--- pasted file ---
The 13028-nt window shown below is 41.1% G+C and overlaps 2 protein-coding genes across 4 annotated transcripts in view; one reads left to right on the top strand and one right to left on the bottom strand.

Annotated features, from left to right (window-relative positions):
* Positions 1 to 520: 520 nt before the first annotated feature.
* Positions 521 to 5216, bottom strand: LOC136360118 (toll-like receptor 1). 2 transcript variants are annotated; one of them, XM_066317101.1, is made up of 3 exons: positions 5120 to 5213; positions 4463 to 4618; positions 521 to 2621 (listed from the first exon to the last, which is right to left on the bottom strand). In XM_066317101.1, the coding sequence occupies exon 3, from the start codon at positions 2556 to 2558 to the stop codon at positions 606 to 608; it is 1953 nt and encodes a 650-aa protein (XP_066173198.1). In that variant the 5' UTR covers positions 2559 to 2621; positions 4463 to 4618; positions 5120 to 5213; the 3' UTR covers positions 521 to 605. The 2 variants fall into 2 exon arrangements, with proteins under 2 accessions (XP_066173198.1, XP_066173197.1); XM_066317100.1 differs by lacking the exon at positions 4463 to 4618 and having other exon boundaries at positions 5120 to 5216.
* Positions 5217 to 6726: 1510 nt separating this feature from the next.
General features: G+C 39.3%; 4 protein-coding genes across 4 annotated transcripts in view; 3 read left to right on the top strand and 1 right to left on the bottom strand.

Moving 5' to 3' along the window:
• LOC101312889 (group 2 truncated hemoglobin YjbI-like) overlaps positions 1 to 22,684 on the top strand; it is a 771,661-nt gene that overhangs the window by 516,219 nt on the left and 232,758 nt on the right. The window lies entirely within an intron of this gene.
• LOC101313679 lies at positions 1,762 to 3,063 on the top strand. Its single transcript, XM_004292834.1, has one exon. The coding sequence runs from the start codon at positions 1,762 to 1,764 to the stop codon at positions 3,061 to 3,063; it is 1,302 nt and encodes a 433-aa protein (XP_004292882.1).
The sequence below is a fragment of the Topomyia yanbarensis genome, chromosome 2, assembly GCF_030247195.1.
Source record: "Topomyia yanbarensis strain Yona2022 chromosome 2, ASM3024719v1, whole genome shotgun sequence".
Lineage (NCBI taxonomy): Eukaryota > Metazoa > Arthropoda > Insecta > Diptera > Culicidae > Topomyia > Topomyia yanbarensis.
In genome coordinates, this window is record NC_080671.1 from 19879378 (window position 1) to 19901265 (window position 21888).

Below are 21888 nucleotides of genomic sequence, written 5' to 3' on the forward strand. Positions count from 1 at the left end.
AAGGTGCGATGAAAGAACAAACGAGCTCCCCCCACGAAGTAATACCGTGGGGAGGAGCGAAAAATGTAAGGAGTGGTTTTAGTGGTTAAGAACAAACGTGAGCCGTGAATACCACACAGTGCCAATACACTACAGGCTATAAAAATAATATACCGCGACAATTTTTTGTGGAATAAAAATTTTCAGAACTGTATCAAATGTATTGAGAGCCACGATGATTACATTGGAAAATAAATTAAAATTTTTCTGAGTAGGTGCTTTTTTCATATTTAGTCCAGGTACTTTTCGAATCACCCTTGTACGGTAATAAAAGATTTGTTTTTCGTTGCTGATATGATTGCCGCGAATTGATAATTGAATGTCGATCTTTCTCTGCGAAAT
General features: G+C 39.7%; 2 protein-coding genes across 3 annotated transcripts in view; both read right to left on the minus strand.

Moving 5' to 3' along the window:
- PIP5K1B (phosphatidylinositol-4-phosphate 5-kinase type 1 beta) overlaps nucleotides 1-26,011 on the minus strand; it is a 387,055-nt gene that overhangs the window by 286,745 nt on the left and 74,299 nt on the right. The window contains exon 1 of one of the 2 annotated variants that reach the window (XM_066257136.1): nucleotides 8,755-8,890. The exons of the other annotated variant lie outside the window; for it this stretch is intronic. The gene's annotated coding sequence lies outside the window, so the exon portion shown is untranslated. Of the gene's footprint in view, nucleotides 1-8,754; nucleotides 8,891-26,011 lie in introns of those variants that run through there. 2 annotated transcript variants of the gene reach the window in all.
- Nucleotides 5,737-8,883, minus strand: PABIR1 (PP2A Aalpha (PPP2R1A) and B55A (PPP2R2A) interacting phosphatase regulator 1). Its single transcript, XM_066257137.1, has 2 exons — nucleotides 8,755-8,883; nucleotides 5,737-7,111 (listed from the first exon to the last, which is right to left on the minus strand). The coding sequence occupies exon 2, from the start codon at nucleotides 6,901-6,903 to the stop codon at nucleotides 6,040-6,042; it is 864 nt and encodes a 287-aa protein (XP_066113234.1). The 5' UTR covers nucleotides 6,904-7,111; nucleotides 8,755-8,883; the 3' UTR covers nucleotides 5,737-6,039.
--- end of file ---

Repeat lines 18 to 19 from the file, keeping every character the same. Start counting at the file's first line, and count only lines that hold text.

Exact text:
- PIP5K1B (phosphatidylinositol-4-phosphate 5-kinase type 1 beta) overlaps nucleotides 1-26,011 on the minus strand; it is a 387,055-nt gene that overhangs the window by 286,745 nt on the left and 74,299 nt on the right. The window contains exon 1 of one of the 2 annotated variants that reach the window (XM_066257136.1): nucleotides 8,755-8,890. The exons of the other annotated variant lie outside the window; for it this stretch is intronic. The gene's annotated coding sequence lies outside the window, so the exon portion shown is untranslated. Of the gene's footprint in view, nucleotides 1-8,754; nucleotides 8,891-26,011 lie in introns of those variants that run through there. 2 annotated transcript variants of the gene reach the window in all.
- Nucleotides 5,737-8,883, minus strand: PABIR1 (PP2A Aalpha (PPP2R1A) and B55A (PPP2R2A) interacting phosphatase regulator 1). Its single transcript, XM_066257137.1, has 2 exons — nucleotides 8,755-8,883; nucleotides 5,737-7,111 (listed from the first exon to the last, which is right to left on the minus strand). The coding sequence occupies exon 2, from the start codon at nucleotides 6,901-6,903 to the stop codon at nucleotides 6,040-6,042; it is 864 nt and encodes a 287-aa protein (XP_066113234.1). The 5' UTR covers nucleotides 6,904-7,111; nucleotides 8,755-8,883; the 3' UTR covers nucleotides 5,737-6,039.